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A U Of T Study Was 'Surprised' To Find Warm Weather Won't Help Kill Off COVID-19

It's health measures, not sun, that will end the pandemic.
University of Toronto COVID-19 Study Finds Summer Heat Does Not Help Kill The Virus

So much for summer killing off a virus. Well, this virus, anyway. A University of Toronto COVID-19 study found that warm weather won't actually help to kill off the pandemic. As the weather gets warmer over the next few weeks, researchers stress the only way to end the pandemic remains by following health measures.

As we head closer to summer, there has been much debate about how much heat can help in the fight against the pandemic.

But, according to a U of T release detailing the new study, researchers were "surprised" to find it's seemingly making no discernible difference to the extent of the pandemic.

According to the university's website, the May 8 study found that hot weather doesn’t actually work against COVID-19 despite common advice that exposing viruses to heat can help to kill them off.

"Our research suggests warming weather should not be a factor in the decision to re-open schools," said U of T professor and the study's main author, Peter Jüni.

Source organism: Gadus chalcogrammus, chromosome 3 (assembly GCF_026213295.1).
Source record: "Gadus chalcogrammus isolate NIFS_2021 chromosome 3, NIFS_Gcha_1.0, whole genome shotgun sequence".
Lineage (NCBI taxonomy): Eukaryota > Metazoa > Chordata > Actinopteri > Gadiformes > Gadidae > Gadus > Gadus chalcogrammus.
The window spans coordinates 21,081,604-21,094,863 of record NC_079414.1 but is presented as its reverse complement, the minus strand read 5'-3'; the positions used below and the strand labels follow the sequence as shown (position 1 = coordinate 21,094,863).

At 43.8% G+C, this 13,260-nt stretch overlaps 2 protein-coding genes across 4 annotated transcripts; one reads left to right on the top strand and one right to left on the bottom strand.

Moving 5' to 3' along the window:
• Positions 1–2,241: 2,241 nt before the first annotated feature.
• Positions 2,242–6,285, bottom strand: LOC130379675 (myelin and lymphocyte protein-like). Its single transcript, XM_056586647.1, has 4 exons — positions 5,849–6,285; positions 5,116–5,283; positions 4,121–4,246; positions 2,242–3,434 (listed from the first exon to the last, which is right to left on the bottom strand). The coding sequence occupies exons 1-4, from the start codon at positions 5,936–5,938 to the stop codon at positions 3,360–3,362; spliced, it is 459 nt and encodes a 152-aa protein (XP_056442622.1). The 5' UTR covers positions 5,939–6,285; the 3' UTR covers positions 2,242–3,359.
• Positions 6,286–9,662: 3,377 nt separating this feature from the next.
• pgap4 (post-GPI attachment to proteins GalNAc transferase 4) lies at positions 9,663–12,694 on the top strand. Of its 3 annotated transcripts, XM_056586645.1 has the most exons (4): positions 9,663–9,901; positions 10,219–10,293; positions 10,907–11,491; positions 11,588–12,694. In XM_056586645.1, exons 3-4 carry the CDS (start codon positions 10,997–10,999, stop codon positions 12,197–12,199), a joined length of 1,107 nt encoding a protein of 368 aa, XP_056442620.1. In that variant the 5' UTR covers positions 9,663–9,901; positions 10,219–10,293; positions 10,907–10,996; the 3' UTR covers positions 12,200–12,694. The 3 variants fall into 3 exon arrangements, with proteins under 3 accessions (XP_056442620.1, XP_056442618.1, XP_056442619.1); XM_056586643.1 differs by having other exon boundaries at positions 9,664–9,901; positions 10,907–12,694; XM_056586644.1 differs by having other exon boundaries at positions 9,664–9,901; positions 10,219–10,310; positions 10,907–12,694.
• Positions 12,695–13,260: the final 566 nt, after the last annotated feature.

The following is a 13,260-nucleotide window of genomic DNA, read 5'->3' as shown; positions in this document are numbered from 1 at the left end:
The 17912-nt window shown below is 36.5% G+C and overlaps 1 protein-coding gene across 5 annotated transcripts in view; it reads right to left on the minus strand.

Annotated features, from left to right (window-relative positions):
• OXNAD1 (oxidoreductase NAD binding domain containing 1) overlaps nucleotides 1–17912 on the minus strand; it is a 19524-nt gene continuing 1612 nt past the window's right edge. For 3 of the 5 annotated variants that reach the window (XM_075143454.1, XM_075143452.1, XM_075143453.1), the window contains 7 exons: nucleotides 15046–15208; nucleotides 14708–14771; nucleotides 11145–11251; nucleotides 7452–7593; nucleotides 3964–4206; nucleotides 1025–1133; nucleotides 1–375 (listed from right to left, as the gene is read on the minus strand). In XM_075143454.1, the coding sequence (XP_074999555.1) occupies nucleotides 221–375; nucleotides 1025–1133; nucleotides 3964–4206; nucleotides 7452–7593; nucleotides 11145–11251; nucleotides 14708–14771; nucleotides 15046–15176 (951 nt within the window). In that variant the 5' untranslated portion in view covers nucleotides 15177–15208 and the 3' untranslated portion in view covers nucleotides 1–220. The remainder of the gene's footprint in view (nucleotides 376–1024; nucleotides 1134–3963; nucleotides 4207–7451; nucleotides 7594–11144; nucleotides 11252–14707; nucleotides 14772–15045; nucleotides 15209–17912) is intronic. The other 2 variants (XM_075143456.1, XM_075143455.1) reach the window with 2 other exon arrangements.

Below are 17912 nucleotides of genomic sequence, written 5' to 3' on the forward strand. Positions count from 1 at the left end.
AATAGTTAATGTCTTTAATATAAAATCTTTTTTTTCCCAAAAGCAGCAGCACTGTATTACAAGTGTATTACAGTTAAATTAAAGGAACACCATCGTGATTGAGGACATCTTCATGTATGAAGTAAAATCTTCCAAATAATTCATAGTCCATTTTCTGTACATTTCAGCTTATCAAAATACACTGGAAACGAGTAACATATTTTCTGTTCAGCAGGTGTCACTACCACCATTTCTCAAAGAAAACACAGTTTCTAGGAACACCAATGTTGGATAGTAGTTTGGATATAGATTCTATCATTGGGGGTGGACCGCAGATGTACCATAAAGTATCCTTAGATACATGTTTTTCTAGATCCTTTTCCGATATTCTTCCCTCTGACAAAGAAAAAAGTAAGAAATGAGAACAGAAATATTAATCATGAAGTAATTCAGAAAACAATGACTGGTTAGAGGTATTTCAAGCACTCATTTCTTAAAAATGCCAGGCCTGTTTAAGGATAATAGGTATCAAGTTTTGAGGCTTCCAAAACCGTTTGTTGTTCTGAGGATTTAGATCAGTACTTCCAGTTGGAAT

He noted that a preliminary study had suggested temperature could play a role, but repeated under "much more rigorous conditions," the team found the opposite result.

Jüni's fellow U of T professor and co-author Dionne Gesink doubled down on the message.

"Summer is not going to make this go away. It’s important people know that," said Gesink.

"These public health interventions are really important because they’re the only thing working right now to slow the epidemic."

To come to its conclusion, the study looked over 144 geopolitical areas around the world that had over 375,000 COVID-19 cases by March 27.

Although they found that warm weather doesn't have any advantages over colder climates, they did find that group gathering restrictions, school closures and social distancing measures actually work.

Who would've thought?

Ontario's Chief Medical Officer, for one. Dr. David Williams suggested that people not social distancing enough is the main reason for the province's "perplexing" apparent high rate of community spread.

Although daily cases are seemingly lower than before, Premier Doug Ford also wants to extend the state of emergency until June 2 as the battle is still on-going.

And despite some parks in the province opening up May 11, strict social distancing measures will still be in place in most areas.

So, you'll be able to take in the sun but don't think it'll help you stay safe.

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